Planes-- The same goes for Planes. Piggy-backing off of the Pixar glow wasn't enough for a second Disney hit this summer. It cost $50 million and made back just over $60 million so far. It's not a winner, but not a loser. I'm sure when you add up all of the Disney toys and merchandising, the Mouse House will still be laughing all the way to the bank.
Blue Jasmine-- On the smaller side, the Woody Allen name still sells. With its widest weekend of release still on the way, Blue Jasmine has already made a tidy $15 million and cracked the Top 10 on a weekend. Like the winners above, it won't match its closest comparison, that being Allen's 2011 smash Midnight in Paris, but crossing $20 million is not out of the question. (my full review)
TOO SOON TO TELL
One Direction: This is Us-- I say too soon to tell because it comes out today, but I'm not oblivious to the teeny-bobber crowd. Girls will drag their parents in droves for these lame Brits and the movie will be on the winners list next month. Just wait. The annoyingness will only get worse.
The Spectacular Now-- This fellow coming-of-age tale is in the same poised position that The Way Way Back was last month. Both films started out for a few weeks in limited releases and locations, gained steam through solid reviews, and finally opened to wider places for new audiences. The Spectacular Now deserves that push and it started here at the end of August. Give it time and this too will make the list of winners. (my full review)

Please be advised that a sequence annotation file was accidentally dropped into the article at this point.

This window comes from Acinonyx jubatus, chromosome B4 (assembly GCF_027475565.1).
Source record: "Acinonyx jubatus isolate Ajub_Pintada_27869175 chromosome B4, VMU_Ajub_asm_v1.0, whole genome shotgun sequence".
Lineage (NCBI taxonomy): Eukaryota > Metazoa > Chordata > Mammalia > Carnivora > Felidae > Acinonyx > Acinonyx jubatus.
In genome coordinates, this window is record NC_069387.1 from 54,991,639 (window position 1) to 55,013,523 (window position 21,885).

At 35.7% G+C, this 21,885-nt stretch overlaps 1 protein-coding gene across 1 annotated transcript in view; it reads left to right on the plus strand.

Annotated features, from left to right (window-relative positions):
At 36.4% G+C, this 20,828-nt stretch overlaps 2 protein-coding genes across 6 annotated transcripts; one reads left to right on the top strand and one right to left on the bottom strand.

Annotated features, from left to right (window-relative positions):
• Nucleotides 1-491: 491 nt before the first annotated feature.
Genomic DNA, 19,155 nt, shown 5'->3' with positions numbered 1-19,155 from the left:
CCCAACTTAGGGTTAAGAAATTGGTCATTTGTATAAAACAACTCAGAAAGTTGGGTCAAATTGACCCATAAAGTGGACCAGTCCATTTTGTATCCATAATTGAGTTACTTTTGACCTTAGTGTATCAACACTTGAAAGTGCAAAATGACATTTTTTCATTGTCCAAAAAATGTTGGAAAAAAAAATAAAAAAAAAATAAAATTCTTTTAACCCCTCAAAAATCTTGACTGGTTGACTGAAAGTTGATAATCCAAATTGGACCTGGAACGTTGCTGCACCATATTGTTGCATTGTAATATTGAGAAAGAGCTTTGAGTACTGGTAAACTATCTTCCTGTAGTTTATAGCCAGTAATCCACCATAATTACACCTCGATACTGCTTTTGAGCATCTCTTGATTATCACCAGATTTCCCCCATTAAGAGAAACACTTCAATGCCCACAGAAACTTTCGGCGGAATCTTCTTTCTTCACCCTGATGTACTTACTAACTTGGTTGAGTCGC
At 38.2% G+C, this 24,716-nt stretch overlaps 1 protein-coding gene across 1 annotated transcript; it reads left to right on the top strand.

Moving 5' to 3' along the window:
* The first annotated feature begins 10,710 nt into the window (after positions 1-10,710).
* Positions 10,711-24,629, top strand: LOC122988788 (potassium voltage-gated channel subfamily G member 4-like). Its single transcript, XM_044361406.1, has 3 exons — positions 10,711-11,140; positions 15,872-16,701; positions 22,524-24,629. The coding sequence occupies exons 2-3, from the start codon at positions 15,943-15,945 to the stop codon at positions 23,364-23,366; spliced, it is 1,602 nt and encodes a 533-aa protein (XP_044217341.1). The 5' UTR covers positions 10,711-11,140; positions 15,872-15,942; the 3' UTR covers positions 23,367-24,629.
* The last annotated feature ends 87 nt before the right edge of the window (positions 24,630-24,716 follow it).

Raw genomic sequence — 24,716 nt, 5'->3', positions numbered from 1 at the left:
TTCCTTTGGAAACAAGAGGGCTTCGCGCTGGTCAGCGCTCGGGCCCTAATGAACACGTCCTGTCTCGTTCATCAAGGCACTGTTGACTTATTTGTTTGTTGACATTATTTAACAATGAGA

AUGUST BOX OFFICE LOSERS
Elysium-- This is the surprise of the month. While I didn't predict big numbers (I had it behind Lee Daniels' The Butler) for it last month, I didn't think it would only return a little better than half of its budget and end up on the loser pile. The parts were all there. Great special effects, great marketing, a big popular star (Matt Damon), an indie favorite director (Neill Blomkamp), and solid review. Simply put, no one cared to try it. This film deserved better. (my full review)
Jobs-- More on the independent side, Jobs was another low performer. It wasn't marketed widely and was aimed to be low-key. Well, low-key doesn't equal dollars. Its meager $12 million earnings barely make back a $12 million budget. The studio wanted the second coming of The Social Network making a box office blackjack "push" not good enough.
The Mortal Instruments: City of Bones, Kick-Ass 2, and Percy Jackson: Sea of Monsters-- All three of these losers fit the category of failed nerd films or failed young adult traps. Either based on trendy graphic novels or young adult fiction series, all three of these movies had large budgets, bad reviews, and hugely under-performing results across the board. This is a trio of ugly.
The Smurfs 2-- I don't think anyone had high hopes of a transcendent childhood classic coming from this sequel, but this childhood-destroyer still stunk it up more than usual. Costing over $105 million to make with expensive CGI, a return in the $60 millions is not enough.
Paranoia and Getaway-- Both of these wannabe thrillers have the arm-wrestling match of being single digit scoring bombs on Rotten Tomatoes. Now, they just need the box office to match. Paranoia is sitting at 3% on Rotten Tomatoes and a paltry $6 million take that never cracked a weekend Top 12. Getaway opens today, but call me confident that it won't do much better, especially with that 2% Rotten Tomatoes start and a Labor Day weekend of returning college football and fantasy football drafts.